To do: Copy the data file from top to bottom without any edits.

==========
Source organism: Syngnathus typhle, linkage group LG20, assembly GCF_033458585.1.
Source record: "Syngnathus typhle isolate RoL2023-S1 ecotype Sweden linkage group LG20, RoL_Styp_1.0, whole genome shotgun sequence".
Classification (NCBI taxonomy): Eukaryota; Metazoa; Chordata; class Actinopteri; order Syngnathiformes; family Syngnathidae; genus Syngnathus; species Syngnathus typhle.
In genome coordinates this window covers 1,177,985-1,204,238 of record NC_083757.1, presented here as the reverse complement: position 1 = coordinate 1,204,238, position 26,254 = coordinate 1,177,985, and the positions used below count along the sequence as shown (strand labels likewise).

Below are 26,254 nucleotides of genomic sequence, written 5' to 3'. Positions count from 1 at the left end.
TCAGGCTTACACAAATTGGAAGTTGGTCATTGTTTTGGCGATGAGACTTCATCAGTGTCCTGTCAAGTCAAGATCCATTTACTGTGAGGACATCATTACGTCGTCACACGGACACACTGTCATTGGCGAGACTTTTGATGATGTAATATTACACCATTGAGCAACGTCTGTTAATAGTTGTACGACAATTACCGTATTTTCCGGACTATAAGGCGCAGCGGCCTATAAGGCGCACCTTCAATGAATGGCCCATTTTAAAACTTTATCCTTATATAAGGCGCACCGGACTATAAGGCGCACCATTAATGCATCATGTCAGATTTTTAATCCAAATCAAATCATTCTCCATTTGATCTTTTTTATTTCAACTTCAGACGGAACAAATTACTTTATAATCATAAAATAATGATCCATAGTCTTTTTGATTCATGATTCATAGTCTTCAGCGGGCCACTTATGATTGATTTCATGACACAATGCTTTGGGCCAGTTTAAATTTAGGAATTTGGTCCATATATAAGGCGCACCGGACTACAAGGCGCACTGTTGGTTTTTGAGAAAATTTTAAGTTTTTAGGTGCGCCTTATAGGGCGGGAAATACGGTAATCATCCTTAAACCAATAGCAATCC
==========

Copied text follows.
Source organism: Syngnathus typhle, linkage group LG20, assembly GCF_033458585.1.
Source record: "Syngnathus typhle isolate RoL2023-S1 ecotype Sweden linkage group LG20, RoL_Styp_1.0, whole genome shotgun sequence".
Classification (NCBI taxonomy): Eukaryota; Metazoa; Chordata; class Actinopteri; order Syngnathiformes; family Syngnathidae; genus Syngnathus; species Syngnathus typhle.
In genome coordinates this window covers 1,177,985-1,204,238 of record NC_083757.1, presented here as the reverse complement: position 1 = coordinate 1,204,238, position 26,254 = coordinate 1,177,985, and the positions used below count along the sequence as shown (strand labels likewise).

Below are 26,254 nucleotides of genomic sequence, written 5' to 3'. Positions count from 1 at the left end.
TCAGGCTTACACAAATTGGAAGTTGGTCATTGTTTTGGCGATGAGACTTCATCAGTGTCCTGTCAAGTCAAGATCCATTTACTGTGAGGACATCATTACGTCGTCACACGGACACACTGTCATTGGCGAGACTTTTGATGATGTAATATTACACCATTGAGCAACGTCTGTTAATAGTTGTACGACAATTACCGTATTTTCCGGACTATAAGGCGCAGCGGCCTATAAGGCGCACCTTCAATGAATGGCCCATTTTAAAACTTTATCCTTATATAAGGCGCACCGGACTATAAGGCGCACCATTAATGCATCATGTCAGATTTTTAATCCAAATCAAATCATTCTCCATTTGATCTTTTTTATTTCAACTTCAGACGGAACAAATTACTTTATAATCATAAAATAATGATCCATAGTCTTTTTGATTCATGATTCATAGTCTTCAGCGGGCCACTTATGATTGATTTCATGACACAATGCTTTGGGCCAGTTTAAATTTAGGAATTTGGTCCATATATAAGGCGCACCGGACTACAAGGCGCACTGTTGGTTTTTGAGAAAATTTTAAGTTTTTAGGTGCGCCTTATAGGGCGGGAAATACGGTAATCATCCTTAAACCAATAGCAATCC